We sang Joel’s favorite praise songs—“This is the Day,” “I Love You, Lord,” and “This Little Light of Mine.” After singing Joel hunkered down in a lawn chair on the front of the boat, peering out from under the bill of his baseball cap, relishing the wind in his face. I felt my body and spirit release all tension as his eyes crinkled up with a face-transforming smile. “Thank you, God,” I whispered.

Toward the end of the ride a flash of silver to the right of the boat caught my eye. I turned to see a bald eagle flying past with a fish in his beak. Wally turned off the boat’s engine, and we sat for several minutes, watching with rapt attention as this majestic bird landed in the top of a tree and devoured his catch, white head bobbing up and down as he tore at his prey.

This evening we celebrated. It wasn’t a special occasion. As a matter of fact, we’d narrowly avoided what could have been a major meltdown. It was a perfectly ordinary Saturday evening in the middle of May. The lake reflected receding storm clouds, water and clouds alike fading to lavender in the slanting rays of the lowering sun. Herons continued winging over our heads with effortless beats of their great, wide wings. A beautiful wake streamed out behind the boat—waves that made Joel particularly happy because Joel has always had a love affair with waves. The three of us praised God, praised creation, praised this time with one another.

“The world is filled with reasons to be downcast. But deeper than sorrow thrums the unbroken pulse of God’s joy, a joy that will yet have its eternal day. To set our heart on this joy reminds us that we can choose how we respond to any particular moment. We can search for God in all circumstances, or not. We can seek the pulse of hope and celebration because it is God’s reality. . . . Every small experience of Jesus with us is a taste of the joy that is to come. We are not alone—and that in itself is reason to celebrate.” (Adele Ahlberg Calhoun, Spiritual Disciplines Handbook: Practices that Transform Us)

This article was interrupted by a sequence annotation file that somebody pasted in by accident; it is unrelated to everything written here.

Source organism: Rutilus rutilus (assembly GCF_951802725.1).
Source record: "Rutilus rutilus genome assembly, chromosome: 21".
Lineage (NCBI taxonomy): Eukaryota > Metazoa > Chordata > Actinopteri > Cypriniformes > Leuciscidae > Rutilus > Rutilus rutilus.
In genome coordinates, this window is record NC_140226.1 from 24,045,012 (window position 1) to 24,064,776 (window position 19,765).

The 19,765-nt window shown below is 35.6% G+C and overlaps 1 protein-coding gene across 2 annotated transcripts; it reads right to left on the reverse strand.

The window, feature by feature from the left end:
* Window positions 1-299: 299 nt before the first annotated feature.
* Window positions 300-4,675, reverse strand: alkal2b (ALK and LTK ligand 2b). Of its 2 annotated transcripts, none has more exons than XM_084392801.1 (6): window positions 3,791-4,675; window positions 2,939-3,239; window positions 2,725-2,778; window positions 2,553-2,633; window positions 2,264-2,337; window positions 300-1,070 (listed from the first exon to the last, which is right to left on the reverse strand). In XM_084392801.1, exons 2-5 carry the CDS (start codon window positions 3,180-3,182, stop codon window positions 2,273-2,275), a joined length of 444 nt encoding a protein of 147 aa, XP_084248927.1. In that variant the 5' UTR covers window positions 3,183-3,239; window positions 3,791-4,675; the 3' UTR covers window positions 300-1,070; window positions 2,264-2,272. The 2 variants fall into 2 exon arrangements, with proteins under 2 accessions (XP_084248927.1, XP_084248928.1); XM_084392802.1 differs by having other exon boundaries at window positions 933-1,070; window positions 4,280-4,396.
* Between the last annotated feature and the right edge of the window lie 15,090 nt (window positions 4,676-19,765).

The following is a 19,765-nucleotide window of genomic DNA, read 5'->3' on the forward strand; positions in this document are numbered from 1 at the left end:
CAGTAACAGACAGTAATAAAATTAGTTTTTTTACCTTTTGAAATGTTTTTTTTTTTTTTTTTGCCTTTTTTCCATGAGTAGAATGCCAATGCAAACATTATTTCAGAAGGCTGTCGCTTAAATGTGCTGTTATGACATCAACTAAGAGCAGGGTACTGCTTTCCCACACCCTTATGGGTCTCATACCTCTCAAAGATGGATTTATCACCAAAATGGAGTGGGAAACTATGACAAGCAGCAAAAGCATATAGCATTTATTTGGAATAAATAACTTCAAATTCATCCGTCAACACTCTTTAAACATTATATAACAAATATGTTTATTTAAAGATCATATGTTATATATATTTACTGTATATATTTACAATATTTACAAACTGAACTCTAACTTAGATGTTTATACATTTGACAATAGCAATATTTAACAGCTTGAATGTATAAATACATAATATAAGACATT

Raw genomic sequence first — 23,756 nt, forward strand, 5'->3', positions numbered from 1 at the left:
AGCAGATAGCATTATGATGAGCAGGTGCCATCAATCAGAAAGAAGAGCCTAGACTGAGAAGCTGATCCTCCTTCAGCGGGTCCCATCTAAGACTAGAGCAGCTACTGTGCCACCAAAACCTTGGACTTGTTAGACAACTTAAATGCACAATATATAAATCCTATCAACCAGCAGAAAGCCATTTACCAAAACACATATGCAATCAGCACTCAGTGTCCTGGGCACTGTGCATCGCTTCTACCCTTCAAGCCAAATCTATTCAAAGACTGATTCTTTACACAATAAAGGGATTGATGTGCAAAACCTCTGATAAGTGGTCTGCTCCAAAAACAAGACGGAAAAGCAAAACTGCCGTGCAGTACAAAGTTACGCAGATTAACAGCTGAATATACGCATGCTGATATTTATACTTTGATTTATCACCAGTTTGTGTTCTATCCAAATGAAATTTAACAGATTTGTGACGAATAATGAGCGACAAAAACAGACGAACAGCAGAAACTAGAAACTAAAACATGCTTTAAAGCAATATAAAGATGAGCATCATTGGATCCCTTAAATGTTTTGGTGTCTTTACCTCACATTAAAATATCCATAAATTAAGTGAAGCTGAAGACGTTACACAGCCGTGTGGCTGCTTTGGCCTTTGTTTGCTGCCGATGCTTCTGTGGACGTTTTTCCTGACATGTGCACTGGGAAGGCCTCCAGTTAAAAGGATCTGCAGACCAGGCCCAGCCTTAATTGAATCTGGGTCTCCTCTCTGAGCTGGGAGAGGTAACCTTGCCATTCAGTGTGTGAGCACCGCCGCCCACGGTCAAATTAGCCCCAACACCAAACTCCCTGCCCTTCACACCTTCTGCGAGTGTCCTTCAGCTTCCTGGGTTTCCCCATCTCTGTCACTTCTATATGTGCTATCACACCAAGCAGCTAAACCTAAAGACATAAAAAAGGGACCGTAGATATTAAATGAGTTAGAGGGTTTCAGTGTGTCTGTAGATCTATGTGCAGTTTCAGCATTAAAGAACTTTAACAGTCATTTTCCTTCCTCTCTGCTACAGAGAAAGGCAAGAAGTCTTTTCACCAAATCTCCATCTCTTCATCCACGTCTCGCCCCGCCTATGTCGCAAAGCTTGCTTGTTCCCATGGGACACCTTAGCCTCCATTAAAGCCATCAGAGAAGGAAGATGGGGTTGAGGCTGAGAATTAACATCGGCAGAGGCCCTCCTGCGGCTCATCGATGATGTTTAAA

Reflection Exercise:

Read Zephaniah 3:17:

The Lord your God is in your midst,
  a mighty one who will save;
he will rejoice over you with gladness;
  he will quiet you by his love;
he will exult over you with loud singing.

Close your eyes and take a few deep breaths. Tense and relax any muscles in your body that are holding on to tension. How do you imagine God rejoicing over you with gladness? Can you envision God quieting you with his love? Exulting over you with loud singing? What feelings does this evoke within you? Take a few moments to journal your experience.

Excerpted from The Spiritual Art of Raising Children with Disabilities (Judson Press, 2014)
Used with permission

The mother of a 29-year-old son with autism, Kathleen Bolduc is a spiritual director in Oxford, Ohio, and the author of several books on faith and disability, including The Spiritual Art of Raising Children with Disabilities and Autism & Alleluias. Kathy’s blogs can be found here and at Not Alone



2 comments:

Carolyn Wyatt said...
This comment has been removed by the author.
Carolyn Wyatt said...

Beautiful! I too have a special son who is 25 now and has taught me to slow down and choose to enjoy the moments. Thanks for this post!